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Update on my permanent SCS procedure yesterday

cherish22ccherish22 Posts: 706
edited 06/11/2012 - 8:26 AM in Pain Management
Currently, I am not a case anyone will want to use to base their decision. Do not let my experience color your decision-making process. I am a rare bird, so please remember that!

A little background - my trial procedure was a nightmare (horrible pain, tons of scar tissue, or so they thought), but once the lead was in place, I had a wonderful 5 days of pain relief.

So I go yesterday for the permanent placement, and this is with a neurosurgeon (who had referred me/required me to go to the anesthesiologist who did the trial/pain management). It did not go well. The good news is that I had good pain control, so I did not suffer. But being awake for the entire procedure, I knew something was going wrong. Doctor had promised to go immediately to a paddle lead if he encountered any problems, and he did not.

Some details: This renowned neurosurgeon (in SCS training, research, etc. and has done over 2000 procedures) said I have an anomaly in my spine. He can't tell what it is because it doesn't show on MRI, CT or Myelogram, but something is in there causing the leads to not progress, not behave, etc. He had to use a rare procedure on me to even get the leads in (I heard a nurse ask him what he was doing and he explained it - he had to use something like a straw to push all the way up to my midback and then thread the leads through the straw? (Straw was the word they used but I'm sure it is a medical device). I don't know how truly rare it is, but he rarely has to use it.

The first lead he put in looked perfect and when they turned it on, my right leg was buzzing. The entire right leg and foot. That's nice, but my pain is in my left leg. So he put in another lead, with much more difficulty than the first. It took forever and ever and that lead only buzzes the front of my left leg, just like the trial did. (until my leads migrated down an inch on their own). I burn on the back of my left leg, so that is where I need the buzzing.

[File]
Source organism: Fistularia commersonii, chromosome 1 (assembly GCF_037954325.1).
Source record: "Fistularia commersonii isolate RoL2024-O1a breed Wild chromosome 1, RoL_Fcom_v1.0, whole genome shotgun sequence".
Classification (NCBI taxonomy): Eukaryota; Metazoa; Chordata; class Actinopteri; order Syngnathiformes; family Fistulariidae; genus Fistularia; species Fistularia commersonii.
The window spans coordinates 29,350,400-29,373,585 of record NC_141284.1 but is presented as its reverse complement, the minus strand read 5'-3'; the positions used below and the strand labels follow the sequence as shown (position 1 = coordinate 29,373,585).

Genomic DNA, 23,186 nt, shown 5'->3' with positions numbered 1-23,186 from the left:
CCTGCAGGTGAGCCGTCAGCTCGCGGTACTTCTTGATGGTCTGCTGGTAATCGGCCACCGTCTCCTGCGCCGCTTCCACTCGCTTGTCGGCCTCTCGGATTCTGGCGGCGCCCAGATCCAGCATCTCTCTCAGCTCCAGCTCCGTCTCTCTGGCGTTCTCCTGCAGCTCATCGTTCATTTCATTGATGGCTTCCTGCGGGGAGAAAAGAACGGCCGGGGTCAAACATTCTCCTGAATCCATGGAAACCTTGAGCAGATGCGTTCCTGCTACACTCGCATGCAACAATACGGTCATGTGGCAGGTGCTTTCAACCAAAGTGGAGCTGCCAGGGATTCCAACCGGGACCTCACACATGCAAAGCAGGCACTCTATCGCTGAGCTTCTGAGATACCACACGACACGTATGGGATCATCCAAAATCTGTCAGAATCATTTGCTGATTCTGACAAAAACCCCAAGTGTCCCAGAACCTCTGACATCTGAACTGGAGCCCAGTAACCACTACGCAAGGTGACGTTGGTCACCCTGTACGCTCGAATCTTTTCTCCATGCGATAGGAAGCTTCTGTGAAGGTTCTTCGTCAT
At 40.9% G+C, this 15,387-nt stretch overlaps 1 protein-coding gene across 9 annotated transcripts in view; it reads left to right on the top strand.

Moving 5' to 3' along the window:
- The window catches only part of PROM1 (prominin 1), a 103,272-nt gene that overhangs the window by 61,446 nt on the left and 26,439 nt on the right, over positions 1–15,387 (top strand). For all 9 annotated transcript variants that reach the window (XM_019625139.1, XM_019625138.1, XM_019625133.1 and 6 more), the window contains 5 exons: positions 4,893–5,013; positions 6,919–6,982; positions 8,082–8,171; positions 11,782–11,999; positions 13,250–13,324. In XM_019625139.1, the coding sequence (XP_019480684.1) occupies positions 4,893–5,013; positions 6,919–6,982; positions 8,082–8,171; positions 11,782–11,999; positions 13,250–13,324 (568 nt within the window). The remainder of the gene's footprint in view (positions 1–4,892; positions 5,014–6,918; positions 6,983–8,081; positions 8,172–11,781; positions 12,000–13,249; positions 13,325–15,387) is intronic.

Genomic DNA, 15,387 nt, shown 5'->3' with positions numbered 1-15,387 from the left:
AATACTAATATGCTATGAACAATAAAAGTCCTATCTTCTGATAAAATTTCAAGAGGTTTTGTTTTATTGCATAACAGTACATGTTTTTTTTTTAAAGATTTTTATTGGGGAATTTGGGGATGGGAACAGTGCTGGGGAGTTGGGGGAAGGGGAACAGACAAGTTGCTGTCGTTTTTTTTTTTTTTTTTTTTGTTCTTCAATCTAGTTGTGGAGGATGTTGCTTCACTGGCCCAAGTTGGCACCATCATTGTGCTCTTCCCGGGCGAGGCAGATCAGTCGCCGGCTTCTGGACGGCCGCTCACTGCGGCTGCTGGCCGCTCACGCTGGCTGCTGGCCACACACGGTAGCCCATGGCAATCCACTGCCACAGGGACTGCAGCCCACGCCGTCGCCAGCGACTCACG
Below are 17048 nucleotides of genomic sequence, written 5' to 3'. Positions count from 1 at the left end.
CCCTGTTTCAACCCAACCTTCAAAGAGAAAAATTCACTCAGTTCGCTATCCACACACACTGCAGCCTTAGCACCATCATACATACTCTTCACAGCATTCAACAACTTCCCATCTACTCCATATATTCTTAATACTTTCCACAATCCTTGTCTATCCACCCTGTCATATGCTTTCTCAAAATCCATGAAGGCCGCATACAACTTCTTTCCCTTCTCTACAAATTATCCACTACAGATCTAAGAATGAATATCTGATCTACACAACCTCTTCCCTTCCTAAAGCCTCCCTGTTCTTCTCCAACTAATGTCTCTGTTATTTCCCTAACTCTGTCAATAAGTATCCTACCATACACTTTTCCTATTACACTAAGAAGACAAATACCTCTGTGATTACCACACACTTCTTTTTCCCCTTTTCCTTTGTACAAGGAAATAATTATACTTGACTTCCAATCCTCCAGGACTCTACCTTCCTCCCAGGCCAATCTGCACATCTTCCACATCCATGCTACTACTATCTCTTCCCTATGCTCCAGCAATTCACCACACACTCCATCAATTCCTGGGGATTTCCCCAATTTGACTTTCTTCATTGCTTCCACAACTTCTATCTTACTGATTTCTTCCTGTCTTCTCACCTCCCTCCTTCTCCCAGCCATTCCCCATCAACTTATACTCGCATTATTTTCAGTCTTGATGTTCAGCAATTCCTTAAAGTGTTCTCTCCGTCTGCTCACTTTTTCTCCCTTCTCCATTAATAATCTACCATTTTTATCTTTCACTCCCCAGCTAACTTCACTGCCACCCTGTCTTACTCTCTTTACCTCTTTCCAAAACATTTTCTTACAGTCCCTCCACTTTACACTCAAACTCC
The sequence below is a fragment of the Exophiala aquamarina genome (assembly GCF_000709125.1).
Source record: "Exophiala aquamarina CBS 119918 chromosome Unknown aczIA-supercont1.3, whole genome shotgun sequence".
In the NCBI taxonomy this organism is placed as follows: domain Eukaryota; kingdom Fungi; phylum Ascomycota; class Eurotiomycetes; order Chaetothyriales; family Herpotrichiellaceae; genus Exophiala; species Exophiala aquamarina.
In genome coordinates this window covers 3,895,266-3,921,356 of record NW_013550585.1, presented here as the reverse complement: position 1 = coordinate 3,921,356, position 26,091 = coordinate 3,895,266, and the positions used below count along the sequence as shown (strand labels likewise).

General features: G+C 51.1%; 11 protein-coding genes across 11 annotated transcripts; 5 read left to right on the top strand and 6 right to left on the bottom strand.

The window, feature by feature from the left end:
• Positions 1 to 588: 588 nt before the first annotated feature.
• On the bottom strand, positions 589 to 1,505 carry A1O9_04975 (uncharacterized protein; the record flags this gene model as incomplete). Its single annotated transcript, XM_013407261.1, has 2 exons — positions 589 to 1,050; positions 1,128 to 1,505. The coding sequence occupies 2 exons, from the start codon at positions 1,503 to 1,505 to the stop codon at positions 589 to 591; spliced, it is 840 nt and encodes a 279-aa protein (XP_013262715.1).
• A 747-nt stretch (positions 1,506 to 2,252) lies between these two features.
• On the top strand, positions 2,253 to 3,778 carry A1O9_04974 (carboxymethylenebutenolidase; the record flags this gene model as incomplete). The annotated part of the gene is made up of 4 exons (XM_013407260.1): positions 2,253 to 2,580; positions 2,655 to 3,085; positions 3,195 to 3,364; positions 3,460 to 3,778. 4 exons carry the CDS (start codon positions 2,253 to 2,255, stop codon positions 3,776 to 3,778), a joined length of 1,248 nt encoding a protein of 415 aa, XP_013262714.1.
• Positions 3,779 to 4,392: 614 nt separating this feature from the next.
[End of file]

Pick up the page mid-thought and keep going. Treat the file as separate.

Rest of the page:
Everyone involved says they cannot move my leads down any farther safely, so they don't know what to do at this point. Not wanting to give up, but trying to figure out how to get that perfect placement I ended up with during my trial, because apparently there is a very narrow little window of "good space" for the lead in my messed up back. They also said this anomaly is far above my surgery area, so it cannot be related to my surgeries. They don't know if it is scar tissue or what. And I am allergic to contrast dye, so I won't be having any testing using that and from what I understand, that helps light up the scar tissue that might be present and otherwise not seen.

After the procedure, Doc, nurse and programmer came to my room to discuss my extremely difficult case. You could see the exasperation in all their faces. I was in shock that I didn't end up with paddle leads and finally found out why. Doc says that not only is there an anomaly of some sort in my spine, but my nerves are not "normal". Meaning, when he stimulates a certain disc level, that nerve doesn't respond. A different one does. Also, he is considering that maybe I have too severe of nerve damage to be able to get a good "stim", although that doesn't explain my good 5 day trial. It is possible I have a genetic mess up amongst the nerves. I wish I had better terminology for you! lol